Painter Jasper Johns, a South Carolina country boy, an unknown in his 20s, became an art-world giant in 1958.

That was the year of his first show at Castelli's gallery, and he put it all together. He was on the covers of the magazines. He sold three of his new pictures - those bland but exciting flags and targets - to the Museum of Modern Art. "Jasper Johns," announced Time magazine, "is the brand-new darling of the art worlds bright, brittle avant-garde."

Johns is 47 now, and this week his face peers intently from the cover of Newsweek under a headline that yells "Super Artist." The art world is a fickle one in which young painters shine a while, then see their reputations crack. But Johns' has only grown.

His long-awaited retrospective, which opens in New York today at the Whitney Museum of American Art, and goes from there to Germany, Paris, Tokyo and San Francisco (no small-town stops for Johns) is imposing as a monument.

Johns is not a great-souled master. His best painting is restrained. He is not a tragic figure as were Pollock and van Gogh, nor does he have the flash of a Warhol or a Dali.

But he does fit. Teachers love to teach from his works because they make so many points. His austere alphabets and maps made of tiny action paintings, are read as a transition between anguished '50s painting and cooler '60s art. Johns is an ally of Rausehenberg's an heir of Duchamp's, a printmaker of awesome gift, and a conceptualist as well.

His pictures look expensive. His brushstrokes, drips and scribbles are never less then elegant, and his surfaces are luxurious as fine Persian carpets.

There is another reason for his towering reputation. Johns is - and makes his viewers feel - exceptionally smart. In almost every work he asks us to consider what is really real and what merely represented. But his pictures are not baffling, at least not for long, because they provide answers to the questions that they pose.

Is that American flag a symbol? Or a symbol, or just a painting of a flag. Unlike the abstract expressionists, whose handwriting he mastered, Johns does not bare his soul. Instead, he shows us shapes previously unquestioned yet utterly familiar - targets, the letters of the alphabet, numbers, the map of the U.S., flashlights, wire coat hangers - "things the mind already knowns."

Paintings that look "real" but of course are not, have pleased the minds and eyes of men since we lived in caves. Bisons scratched on the wall were not real beasts, but they were the next best thing. The trompe I'oeil game pictures of the 19th century fooled us by agreement - we knew the dead ducks hanging there were not drippling on the sofa. Johns' early works - his ale cans of hand-painted bronze, his alphabets and numbers - ring changes on the same delight. His represented numbers are the real thing.

Later he would mix reality and representation in other ways as well. The word "red" appears, beside a bright red brushstroke, but its letter are bright blue. Forks and spoons, cups and rulers, appear in his pictures sometimes painted, sometimes real.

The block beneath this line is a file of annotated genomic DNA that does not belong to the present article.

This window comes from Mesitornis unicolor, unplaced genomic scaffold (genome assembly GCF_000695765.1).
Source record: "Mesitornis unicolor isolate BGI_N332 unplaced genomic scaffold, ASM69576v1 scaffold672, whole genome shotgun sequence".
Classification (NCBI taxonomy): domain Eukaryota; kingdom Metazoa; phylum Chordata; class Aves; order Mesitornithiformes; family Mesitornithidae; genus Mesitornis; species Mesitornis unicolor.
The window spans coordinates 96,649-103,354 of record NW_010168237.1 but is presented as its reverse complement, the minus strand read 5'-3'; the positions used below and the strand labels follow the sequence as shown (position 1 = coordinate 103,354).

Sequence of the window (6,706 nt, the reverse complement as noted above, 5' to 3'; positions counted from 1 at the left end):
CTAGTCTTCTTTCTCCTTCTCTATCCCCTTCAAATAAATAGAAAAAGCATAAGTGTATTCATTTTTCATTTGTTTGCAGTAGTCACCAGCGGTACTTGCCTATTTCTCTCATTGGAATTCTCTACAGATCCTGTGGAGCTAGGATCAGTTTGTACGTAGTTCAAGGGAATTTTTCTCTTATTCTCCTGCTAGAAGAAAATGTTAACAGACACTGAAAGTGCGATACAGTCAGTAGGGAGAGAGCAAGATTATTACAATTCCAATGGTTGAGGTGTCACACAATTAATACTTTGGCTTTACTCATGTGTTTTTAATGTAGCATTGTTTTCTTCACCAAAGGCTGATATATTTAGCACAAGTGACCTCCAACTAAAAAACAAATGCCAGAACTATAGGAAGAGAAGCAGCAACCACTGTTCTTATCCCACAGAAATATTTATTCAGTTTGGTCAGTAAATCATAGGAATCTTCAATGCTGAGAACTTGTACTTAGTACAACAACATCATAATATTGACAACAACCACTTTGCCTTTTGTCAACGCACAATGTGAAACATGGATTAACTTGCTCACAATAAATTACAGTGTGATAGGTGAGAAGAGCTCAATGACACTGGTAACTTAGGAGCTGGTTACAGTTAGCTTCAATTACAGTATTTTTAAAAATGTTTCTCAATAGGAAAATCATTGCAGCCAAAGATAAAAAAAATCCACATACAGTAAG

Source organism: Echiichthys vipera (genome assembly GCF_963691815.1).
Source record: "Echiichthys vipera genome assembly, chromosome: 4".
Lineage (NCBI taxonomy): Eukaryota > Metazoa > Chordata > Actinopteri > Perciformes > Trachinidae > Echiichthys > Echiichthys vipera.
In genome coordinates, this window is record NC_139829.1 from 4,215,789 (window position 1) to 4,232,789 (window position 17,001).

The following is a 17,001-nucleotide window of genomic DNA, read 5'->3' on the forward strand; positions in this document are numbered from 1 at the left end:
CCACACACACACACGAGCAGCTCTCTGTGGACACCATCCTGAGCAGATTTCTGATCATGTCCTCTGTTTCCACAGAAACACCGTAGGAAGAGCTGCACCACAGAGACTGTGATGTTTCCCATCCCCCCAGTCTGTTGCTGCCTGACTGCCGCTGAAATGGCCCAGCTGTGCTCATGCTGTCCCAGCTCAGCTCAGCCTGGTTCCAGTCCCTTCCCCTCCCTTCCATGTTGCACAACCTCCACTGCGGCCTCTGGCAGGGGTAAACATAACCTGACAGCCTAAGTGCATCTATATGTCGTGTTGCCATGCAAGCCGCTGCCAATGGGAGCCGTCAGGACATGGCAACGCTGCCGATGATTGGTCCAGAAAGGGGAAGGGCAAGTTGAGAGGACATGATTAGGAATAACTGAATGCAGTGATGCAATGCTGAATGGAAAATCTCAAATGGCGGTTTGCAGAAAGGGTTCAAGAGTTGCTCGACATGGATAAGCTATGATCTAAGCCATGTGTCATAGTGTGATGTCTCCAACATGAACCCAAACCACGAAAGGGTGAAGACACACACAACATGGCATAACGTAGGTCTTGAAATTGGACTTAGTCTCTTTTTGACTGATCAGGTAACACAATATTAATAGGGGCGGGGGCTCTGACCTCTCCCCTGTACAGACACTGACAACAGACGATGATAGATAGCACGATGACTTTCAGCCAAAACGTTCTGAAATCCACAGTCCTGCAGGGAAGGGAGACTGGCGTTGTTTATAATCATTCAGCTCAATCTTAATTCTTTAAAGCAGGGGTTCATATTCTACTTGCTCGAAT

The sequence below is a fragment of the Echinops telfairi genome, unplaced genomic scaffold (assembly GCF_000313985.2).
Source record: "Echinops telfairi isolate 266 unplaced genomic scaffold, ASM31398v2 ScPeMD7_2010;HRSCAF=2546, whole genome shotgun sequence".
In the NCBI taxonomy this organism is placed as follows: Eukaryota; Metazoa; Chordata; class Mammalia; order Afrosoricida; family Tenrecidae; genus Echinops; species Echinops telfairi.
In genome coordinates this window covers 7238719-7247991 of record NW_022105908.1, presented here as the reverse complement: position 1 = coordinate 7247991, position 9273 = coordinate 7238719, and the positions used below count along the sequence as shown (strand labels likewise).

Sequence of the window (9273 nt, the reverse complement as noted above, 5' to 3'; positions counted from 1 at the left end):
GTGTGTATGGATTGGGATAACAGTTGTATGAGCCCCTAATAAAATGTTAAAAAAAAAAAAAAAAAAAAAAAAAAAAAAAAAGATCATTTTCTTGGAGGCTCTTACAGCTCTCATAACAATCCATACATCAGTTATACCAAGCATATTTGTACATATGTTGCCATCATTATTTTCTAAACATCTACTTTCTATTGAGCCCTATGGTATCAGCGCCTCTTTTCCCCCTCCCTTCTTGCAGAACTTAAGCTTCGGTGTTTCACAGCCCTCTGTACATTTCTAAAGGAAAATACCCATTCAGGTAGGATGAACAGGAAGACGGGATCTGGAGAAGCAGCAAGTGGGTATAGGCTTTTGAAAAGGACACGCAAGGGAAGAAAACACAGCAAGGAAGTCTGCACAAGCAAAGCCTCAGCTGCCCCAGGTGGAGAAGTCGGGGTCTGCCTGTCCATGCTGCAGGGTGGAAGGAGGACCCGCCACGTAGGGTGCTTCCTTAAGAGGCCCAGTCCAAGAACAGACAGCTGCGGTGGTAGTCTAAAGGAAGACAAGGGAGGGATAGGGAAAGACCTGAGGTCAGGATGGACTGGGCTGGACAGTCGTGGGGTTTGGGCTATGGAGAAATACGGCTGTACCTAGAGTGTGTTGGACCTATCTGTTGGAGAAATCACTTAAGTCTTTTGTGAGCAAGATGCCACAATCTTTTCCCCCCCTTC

We recognize an actor in a TV a dinstantly as a phony real person, and we deal with the same discrernment and discovery beore the works of Johns.

The painter entertains us, too, with many mild jokes and non-obscure allusions. The face on the real souvenir plate in his "Souvenir" of 1964 is not that of the President. It is Jasper Johns'. His "High School Days," a metal shoe with a mirror inset at the toe, reflects the viewer's eye, and reminds him of the rekes who placed mirrors on their shoes to peer up the girl's dresses. Often in his paintings Johns will represent some early work by Johns. Those who know his works are almost always in the know.

Critics love to promote his paintings - there is so much to talk about - but Johns doesn't really need them. The essay for his catalog was written not by a learned scholar, but by an amateur, Michael Crichton, author of "The Andromeda Strain."

Johns is at his best in his clearest paintings. Those that look like works by Robert Rauschenberg, his one-time New York painting friend, seem confused and overloaded. John's touch is not light.

It is cerebral, sure, considered. In his newest field paintings, the so-called "cross-hatched" pictures,the brushstrokes seem to oscillate between foreground and background, and the patterning obeys mathematical systems the patient viewer can d* ecipher. Johns draws beautifully. His paintings are intelligent and dense. They look like quality goods, which, indeed they are (prices for his early works have reached $270,000).

Viewers baffled by complete abstraction, or annoyed by self-indulgent painting of the '50s, may find within his pictures intellectual delight as they penetrate his visual puns and play his mental games. Johns teaches us small lessons about the ways we think, remember, represent, and see, and he does not mislead. But here we see him whole (perhaps three-quarters of his entire production is hanging in this show) and we don't see all that much. His intelligence is undeniable, his surfaces are beautiful, his quality is almost always very high, but the universe that he's explored so carefully in the end seems somehow limited by his self-imposed restraint.